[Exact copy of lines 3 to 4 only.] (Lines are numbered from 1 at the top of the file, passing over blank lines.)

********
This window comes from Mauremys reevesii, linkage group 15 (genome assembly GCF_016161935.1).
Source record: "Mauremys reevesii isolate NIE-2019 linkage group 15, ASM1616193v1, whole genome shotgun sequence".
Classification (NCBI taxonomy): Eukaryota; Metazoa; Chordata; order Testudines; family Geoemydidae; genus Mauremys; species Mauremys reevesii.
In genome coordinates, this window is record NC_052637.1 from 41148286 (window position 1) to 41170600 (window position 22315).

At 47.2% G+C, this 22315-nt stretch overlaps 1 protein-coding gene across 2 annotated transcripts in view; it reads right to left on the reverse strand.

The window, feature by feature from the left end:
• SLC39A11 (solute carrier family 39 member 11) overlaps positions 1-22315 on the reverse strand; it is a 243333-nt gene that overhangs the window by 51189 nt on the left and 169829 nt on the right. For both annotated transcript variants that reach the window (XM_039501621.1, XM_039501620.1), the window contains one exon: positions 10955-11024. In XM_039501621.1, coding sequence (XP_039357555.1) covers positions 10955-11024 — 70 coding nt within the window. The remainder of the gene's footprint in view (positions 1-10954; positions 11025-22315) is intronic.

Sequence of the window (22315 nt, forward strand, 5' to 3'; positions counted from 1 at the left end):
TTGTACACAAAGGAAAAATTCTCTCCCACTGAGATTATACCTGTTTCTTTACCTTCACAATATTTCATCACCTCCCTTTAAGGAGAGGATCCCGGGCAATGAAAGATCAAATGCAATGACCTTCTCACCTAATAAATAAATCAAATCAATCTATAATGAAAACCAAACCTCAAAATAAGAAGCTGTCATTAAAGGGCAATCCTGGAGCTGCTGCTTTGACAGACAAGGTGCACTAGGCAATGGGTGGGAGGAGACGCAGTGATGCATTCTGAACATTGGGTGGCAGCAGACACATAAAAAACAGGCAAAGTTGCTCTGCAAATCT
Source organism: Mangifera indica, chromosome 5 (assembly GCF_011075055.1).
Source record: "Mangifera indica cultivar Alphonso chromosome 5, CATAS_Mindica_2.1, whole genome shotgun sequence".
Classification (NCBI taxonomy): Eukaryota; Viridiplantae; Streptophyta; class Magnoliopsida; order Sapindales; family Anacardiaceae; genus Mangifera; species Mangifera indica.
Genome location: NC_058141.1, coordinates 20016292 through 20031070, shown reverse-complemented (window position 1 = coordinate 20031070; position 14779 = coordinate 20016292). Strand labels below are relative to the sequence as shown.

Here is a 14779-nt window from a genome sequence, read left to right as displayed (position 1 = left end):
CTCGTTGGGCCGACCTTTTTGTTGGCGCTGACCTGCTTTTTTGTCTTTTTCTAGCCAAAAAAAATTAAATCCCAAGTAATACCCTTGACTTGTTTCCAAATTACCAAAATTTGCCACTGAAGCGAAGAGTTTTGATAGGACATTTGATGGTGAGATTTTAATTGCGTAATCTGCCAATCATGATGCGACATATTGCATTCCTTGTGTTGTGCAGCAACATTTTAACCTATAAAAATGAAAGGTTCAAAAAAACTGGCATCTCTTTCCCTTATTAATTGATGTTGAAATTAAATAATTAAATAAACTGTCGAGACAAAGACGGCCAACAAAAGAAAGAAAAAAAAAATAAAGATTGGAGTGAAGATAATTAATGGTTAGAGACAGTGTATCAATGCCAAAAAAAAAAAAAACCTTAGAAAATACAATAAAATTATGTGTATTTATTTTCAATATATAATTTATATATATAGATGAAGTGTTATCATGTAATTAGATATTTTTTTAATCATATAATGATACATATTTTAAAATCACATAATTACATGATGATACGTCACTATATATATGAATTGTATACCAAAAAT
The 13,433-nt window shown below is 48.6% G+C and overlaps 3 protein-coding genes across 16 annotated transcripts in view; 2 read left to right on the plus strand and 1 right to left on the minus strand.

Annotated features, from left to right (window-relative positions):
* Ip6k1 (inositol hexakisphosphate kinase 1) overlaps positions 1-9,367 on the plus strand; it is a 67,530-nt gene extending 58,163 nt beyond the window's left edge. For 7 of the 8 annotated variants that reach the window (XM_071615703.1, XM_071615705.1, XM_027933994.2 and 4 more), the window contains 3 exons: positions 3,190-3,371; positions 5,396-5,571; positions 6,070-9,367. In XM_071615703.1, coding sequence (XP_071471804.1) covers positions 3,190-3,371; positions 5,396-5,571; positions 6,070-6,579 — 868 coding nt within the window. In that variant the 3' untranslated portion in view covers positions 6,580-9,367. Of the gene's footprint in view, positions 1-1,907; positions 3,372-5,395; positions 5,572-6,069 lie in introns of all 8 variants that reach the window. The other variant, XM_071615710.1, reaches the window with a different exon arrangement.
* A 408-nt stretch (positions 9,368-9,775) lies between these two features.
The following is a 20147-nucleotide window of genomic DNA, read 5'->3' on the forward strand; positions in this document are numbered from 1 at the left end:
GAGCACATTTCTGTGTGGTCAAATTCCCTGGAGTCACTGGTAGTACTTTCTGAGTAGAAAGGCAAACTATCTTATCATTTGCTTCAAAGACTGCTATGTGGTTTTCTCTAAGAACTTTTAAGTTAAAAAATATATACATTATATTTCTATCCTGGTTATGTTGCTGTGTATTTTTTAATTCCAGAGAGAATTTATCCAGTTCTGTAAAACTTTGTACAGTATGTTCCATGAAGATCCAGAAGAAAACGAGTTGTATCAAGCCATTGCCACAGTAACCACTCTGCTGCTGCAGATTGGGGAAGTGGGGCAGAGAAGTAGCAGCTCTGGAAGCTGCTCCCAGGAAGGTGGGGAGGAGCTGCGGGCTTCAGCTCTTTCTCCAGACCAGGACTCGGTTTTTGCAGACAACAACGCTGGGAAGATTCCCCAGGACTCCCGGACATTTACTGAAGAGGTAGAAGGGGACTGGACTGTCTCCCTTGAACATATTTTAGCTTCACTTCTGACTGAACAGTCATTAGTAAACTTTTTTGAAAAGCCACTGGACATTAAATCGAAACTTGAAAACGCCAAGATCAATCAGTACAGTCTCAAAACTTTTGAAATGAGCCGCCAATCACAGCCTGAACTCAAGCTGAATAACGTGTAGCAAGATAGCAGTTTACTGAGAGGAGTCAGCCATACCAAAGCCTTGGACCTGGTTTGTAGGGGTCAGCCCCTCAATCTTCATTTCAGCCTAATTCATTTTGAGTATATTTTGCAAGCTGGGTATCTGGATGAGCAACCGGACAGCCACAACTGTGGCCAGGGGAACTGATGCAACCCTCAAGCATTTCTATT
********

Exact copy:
Classification (NCBI taxonomy): Eukaryota; Metazoa; Chordata; order Testudines; family Geoemydidae; genus Mauremys; species Mauremys reevesii.
In genome coordinates, this window is record NC_052637.1 from 41148286 (window position 1) to 41170600 (window position 22315).